Barron's 3500 List 14

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iamsly
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203819
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Barron's 3500 List 14
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2013-02-27 12:15:39
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Barron 3500 List 14 sat
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Barron's 3500 List 14 sAT
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  1. derogatory
    ADJ. expressing a low opinion. I resent your derogatory remarks.
  2. descant
    V. discuss fully. He was willing to descant upon any topic of conversation, even when he knew very little about the subject under discussion. also N.
  3. descry
    V. catch sight of. In the distance, we could barely descry the enemy vessels.
  4. desecrate
    V. profane; violate the sanctity of. Shattering the altar and trampling the holy objects underfoot, the invaders desecrated the sanctuary.
  5. desiccate
    V. dry up. A tour of this smokehouse will give you an idea of how the pioneers used to desiccate food in order to preserve it.
  6. desolate
    ADJ. unpopulated. After six months in the crowded, bustling metropolis, David was so sick of people that he was ready to head for the most desolate patch of wilderness he could find.
  7. desolate
    V. rob of joy; lay waste to; forsake. The bandits desolated the countryside, burning farms and carrying off the harvest.
  8. despise
    鄙视V. look on with scorn; regard as worthless or distasteful. Mr. Bond, I despise spies; I look down on them as mean, despicable, honorless men, whom I would wipe from the face of the earth with as little concern as I would scrape dog droppings from the bottom of my shoe.
  9. despoil
    V. plunder. If you do not yield, I am afraid the enemy will despoil the countryside.
  10. despondent
    ADJ. depressed; gloomy. To the dismay of his parents, William became seriously despondent after he broke up with Jan; they despaired of finding a cure for his gloom. despondency, N.
  11. despot
    N. tyrant; harsh, authoritarian ruler. How could a benevolent king turn overnight into a despot?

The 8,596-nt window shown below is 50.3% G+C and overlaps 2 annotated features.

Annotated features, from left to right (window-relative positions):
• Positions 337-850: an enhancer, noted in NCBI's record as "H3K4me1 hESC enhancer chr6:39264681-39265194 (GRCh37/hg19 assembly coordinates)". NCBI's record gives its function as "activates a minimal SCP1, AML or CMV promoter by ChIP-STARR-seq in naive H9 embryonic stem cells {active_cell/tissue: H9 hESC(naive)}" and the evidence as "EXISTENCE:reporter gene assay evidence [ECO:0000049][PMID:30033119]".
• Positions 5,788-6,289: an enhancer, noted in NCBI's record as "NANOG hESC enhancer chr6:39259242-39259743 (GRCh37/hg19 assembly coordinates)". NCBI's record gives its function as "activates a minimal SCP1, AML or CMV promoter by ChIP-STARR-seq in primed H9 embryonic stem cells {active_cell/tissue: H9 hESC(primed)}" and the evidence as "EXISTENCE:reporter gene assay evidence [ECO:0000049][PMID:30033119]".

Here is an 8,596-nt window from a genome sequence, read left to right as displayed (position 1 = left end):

12. destitute
    ADJ. extremely poor. Because they had no health insurance, the father's costly illness left the family destitute.
  13. desultory
    ADJ. aimless; haphazard; digressing at random. In prison Malcolm X set himself the task of reading straight through the dictionary; to him, reading was purposeful, not desultory.
  14. detached
    ADJ. emotionally removed; calm and objective; physically unconnected. A psychoanalyst must maintain a detached point of view and stay uninvolved with his or her patients' personal lives. To a child growing up in an apartment or a row house, to live in a detached house was an unattainable dream.
  15. detergent
    N. cleansing agent. Many new detergents have replaced soap.
  16. determination
    N. resolve; measurement or calculation; decision. Nothing could shake his determination that his children would get the best education that money could buy. Thanks to my pocket calculator, my determination of the answer to the problem took only seconds of my time.
  17. deterrent
    N. something that discourages; hindrance. Does the threat of capital punishment serve as a deterrent to potential killers? deter,V.
  18. detonation
    N. explosion. The detonation of the bomb could be heard miles away.
  19. detraction
    N. slandering; aspersion. He is offended by your frequent detractions of his ability as a leader.
  20. detrimental
    ADJ. harmful; damaging. The candidate's acceptance of major financial contributions from a wellknown racist ultimately proved detrimental to his campaign, for he lost the backing of many of his early grassroots supporters. detriment, N.
  21. deviate
    V. turn away from (a principle, norm); depart; diverge. Richard never deviated from his daily routine: every day he set off for work at eight o'clock, had his sack lunch (peanut butter on whole wheat) at 12:15, and headed home at the stroke of five.
  22. devious